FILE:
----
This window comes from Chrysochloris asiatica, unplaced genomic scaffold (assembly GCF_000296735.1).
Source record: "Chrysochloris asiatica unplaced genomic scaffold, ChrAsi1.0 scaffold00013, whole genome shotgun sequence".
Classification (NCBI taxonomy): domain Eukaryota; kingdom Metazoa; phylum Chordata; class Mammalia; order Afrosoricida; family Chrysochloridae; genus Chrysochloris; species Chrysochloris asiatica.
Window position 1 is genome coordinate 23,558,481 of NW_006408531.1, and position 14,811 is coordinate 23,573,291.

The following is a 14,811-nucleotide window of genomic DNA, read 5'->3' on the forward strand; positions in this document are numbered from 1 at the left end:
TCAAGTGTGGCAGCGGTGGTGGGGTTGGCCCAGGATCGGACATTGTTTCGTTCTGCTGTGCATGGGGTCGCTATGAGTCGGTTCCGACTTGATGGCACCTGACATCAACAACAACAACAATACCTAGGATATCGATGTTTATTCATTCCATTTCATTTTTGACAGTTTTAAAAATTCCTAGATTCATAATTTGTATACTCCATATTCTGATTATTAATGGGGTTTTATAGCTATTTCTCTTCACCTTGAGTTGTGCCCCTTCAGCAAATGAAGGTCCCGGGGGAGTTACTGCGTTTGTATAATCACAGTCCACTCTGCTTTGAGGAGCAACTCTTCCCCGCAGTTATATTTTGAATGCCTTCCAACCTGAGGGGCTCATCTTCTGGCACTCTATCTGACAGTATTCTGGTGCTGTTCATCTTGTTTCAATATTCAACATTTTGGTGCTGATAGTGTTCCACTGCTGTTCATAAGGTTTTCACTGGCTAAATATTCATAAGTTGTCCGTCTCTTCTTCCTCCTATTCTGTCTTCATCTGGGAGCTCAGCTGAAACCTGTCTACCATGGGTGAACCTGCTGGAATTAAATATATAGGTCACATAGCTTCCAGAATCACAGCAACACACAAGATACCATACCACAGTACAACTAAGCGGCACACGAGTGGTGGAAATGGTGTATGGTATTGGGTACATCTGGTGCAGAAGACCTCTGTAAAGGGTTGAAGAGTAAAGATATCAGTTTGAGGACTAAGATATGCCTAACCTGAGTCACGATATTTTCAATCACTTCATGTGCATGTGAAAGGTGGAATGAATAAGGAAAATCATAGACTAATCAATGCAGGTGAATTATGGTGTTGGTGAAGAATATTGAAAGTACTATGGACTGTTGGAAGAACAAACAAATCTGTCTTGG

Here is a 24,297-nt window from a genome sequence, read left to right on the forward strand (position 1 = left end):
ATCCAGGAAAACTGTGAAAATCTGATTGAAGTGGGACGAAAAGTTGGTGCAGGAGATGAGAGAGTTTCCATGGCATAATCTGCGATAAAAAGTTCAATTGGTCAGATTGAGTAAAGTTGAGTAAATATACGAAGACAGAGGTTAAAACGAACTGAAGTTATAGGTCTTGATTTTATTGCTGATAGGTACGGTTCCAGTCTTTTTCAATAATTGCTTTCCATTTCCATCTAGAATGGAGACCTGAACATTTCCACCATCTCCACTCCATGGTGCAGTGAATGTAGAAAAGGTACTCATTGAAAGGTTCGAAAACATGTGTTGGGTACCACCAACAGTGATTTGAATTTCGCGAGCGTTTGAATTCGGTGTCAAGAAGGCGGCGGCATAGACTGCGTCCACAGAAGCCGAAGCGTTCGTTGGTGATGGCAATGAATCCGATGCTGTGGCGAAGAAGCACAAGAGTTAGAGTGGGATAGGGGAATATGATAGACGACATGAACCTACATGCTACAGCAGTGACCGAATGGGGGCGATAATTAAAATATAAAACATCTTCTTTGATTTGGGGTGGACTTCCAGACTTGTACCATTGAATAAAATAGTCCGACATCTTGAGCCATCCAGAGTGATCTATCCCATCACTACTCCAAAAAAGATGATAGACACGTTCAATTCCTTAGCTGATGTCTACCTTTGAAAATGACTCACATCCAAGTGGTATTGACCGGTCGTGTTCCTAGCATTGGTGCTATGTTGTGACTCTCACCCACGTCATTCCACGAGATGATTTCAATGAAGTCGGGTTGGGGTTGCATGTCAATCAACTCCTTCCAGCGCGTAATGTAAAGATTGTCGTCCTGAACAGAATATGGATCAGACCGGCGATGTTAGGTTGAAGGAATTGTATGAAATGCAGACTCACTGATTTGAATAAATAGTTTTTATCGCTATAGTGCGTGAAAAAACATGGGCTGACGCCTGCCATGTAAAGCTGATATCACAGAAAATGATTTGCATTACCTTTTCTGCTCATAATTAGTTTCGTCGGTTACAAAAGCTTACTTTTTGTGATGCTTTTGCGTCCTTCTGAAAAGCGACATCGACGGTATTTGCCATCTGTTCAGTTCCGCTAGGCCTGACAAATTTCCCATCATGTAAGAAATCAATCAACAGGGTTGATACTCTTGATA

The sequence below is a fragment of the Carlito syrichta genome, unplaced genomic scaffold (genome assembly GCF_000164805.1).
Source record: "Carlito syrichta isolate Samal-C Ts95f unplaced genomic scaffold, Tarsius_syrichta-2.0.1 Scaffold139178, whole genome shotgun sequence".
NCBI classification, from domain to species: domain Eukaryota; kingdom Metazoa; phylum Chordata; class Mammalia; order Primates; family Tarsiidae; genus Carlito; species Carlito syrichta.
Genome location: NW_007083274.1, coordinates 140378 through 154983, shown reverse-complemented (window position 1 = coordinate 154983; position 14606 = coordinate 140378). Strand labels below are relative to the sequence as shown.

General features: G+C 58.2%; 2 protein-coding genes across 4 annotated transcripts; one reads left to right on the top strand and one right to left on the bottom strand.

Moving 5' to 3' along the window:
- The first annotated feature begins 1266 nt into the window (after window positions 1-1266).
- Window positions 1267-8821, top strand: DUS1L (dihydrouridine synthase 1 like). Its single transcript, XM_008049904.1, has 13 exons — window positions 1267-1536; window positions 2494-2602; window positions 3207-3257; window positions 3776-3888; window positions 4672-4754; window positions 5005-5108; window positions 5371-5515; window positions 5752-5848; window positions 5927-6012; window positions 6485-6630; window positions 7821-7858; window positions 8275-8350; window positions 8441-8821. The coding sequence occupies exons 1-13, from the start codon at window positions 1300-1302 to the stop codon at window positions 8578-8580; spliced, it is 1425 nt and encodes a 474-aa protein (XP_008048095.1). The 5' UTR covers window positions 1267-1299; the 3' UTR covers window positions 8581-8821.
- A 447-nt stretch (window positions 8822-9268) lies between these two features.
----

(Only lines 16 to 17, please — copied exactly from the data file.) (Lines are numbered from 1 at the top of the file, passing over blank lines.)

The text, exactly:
- Window positions 1267-8821, top strand: DUS1L (dihydrouridine synthase 1 like). Its single transcript, XM_008049904.1, has 13 exons — window positions 1267-1536; window positions 2494-2602; window positions 3207-3257; window positions 3776-3888; window positions 4672-4754; window positions 5005-5108; window positions 5371-5515; window positions 5752-5848; window positions 5927-6012; window positions 6485-6630; window positions 7821-7858; window positions 8275-8350; window positions 8441-8821. The coding sequence occupies exons 1-13, from the start codon at window positions 1300-1302 to the stop codon at window positions 8578-8580; spliced, it is 1425 nt and encodes a 474-aa protein (XP_008048095.1). The 5' UTR covers window positions 1267-1299; the 3' UTR covers window positions 8581-8821.
- A 447-nt stretch (window positions 8822-9268) lies between these two features.